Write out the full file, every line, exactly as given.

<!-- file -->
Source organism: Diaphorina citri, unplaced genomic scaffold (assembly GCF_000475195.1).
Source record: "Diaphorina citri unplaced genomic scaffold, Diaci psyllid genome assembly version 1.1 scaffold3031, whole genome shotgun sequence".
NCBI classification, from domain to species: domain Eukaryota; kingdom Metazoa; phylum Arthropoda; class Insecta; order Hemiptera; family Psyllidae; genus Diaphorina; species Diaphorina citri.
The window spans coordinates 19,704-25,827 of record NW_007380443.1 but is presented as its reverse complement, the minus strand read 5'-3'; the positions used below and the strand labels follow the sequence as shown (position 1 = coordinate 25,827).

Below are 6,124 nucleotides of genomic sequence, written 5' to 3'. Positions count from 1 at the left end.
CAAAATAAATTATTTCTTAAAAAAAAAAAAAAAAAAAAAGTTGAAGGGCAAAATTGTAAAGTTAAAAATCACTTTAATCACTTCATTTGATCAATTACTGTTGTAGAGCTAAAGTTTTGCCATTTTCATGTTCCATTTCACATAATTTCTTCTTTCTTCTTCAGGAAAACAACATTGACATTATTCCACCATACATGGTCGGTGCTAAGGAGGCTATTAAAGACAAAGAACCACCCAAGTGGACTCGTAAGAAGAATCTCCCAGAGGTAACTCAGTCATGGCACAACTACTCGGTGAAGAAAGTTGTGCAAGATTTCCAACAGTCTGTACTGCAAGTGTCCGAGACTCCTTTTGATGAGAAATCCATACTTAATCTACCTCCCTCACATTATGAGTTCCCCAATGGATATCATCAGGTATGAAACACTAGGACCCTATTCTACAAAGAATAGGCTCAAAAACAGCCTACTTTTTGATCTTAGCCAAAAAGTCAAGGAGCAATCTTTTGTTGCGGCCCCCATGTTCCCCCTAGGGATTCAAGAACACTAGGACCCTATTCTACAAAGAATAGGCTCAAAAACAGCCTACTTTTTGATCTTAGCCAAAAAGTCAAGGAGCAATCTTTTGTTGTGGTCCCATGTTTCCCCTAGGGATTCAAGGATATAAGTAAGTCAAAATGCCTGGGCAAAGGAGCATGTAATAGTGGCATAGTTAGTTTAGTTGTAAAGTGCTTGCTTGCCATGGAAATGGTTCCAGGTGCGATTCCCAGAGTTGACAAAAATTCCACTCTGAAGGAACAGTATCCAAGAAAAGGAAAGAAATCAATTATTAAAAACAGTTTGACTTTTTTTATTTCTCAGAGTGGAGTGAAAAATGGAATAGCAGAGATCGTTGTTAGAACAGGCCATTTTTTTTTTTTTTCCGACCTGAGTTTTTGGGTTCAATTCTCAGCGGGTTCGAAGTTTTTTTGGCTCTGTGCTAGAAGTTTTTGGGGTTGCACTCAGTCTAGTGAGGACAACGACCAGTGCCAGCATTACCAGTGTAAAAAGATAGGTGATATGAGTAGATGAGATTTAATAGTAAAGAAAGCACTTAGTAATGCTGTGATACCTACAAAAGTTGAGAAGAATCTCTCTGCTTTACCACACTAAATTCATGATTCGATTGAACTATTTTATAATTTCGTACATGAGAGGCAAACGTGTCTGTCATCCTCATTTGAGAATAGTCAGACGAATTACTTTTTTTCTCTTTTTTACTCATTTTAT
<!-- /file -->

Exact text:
Source organism: Diaphorina citri, unplaced genomic scaffold (assembly GCF_000475195.1).
Source record: "Diaphorina citri unplaced genomic scaffold, Diaci psyllid genome assembly version 1.1 scaffold3031, whole genome shotgun sequence".
NCBI classification, from domain to species: domain Eukaryota; kingdom Metazoa; phylum Arthropoda; class Insecta; order Hemiptera; family Psyllidae; genus Diaphorina; species Diaphorina citri.
The window spans coordinates 19,704-25,827 of record NW_007380443.1 but is presented as its reverse complement, the minus strand read 5'-3'; the positions used below and the strand labels follow the sequence as shown (position 1 = coordinate 25,827).

Below are 6,124 nucleotides of genomic sequence, written 5' to 3'. Positions count from 1 at the left end.
CAAAATAAATTATTTCTTAAAAAAAAAAAAAAAAAAAAAGTTGAAGGGCAAAATTGTAAAGTTAAAAATCACTTTAATCACTTCATTTGATCAATTACTGTTGTAGAGCTAAAGTTTTGCCATTTTCATGTTCCATTTCACATAATTTCTTCTTTCTTCTTCAGGAAAACAACATTGACATTATTCCACCATACATGGTCGGTGCTAAGGAGGCTATTAAAGACAAAGAACCACCCAAGTGGACTCGTAAGAAGAATCTCCCAGAGGTAACTCAGTCATGGCACAACTACTCGGTGAAGAAAGTTGTGCAAGATTTCCAACAGTCTGTACTGCAAGTGTCCGAGACTCCTTTTGATGAGAAATCCATACTTAATCTACCTCCCTCACATTATGAGTTCCCCAATGGATATCATCAGGTATGAAACACTAGGACCCTATTCTACAAAGAATAGGCTCAAAAACAGCCTACTTTTTGATCTTAGCCAAAAAGTCAAGGAGCAATCTTTTGTTGCGGCCCCCATGTTCCCCCTAGGGATTCAAGAACACTAGGACCCTATTCTACAAAGAATAGGCTCAAAAACAGCCTACTTTTTGATCTTAGCCAAAAAGTCAAGGAGCAATCTTTTGTTGTGGTCCCATGTTTCCCCTAGGGATTCAAGGATATAAGTAAGTCAAAATGCCTGGGCAAAGGAGCATGTAATAGTGGCATAGTTAGTTTAGTTGTAAAGTGCTTGCTTGCCATGGAAATGGTTCCAGGTGCGATTCCCAGAGTTGACAAAAATTCCACTCTGAAGGAACAGTATCCAAGAAAAGGAAAGAAATCAATTATTAAAAACAGTTTGACTTTTTTTATTTCTCAGAGTGGAGTGAAAAATGGAATAGCAGAGATCGTTGTTAGAACAGGCCATTTTTTTTTTTTTTCCGACCTGAGTTTTTGGGTTCAATTCTCAGCGGGTTCGAAGTTTTTTTGGCTCTGTGCTAGAAGTTTTTGGGGTTGCACTCAGTCTAGTGAGGACAACGACCAGTGCCAGCATTACCAGTGTAAAAAGATAGGTGATATGAGTAGATGAGATTTAATAGTAAAGAAAGCACTTAGTAATGCTGTGATACCTACAAAAGTTGAGAAGAATCTCTCTGCTTTACCACACTAAATTCATGATTCGATTGAACTATTTTATAATTTCGTACATGAGAGGCAAACGTGTCTGTCATCCTCATTTGAGAATAGTCAGACGAATTACTTTTTTTCTCTTTTTTACTCATTTTAT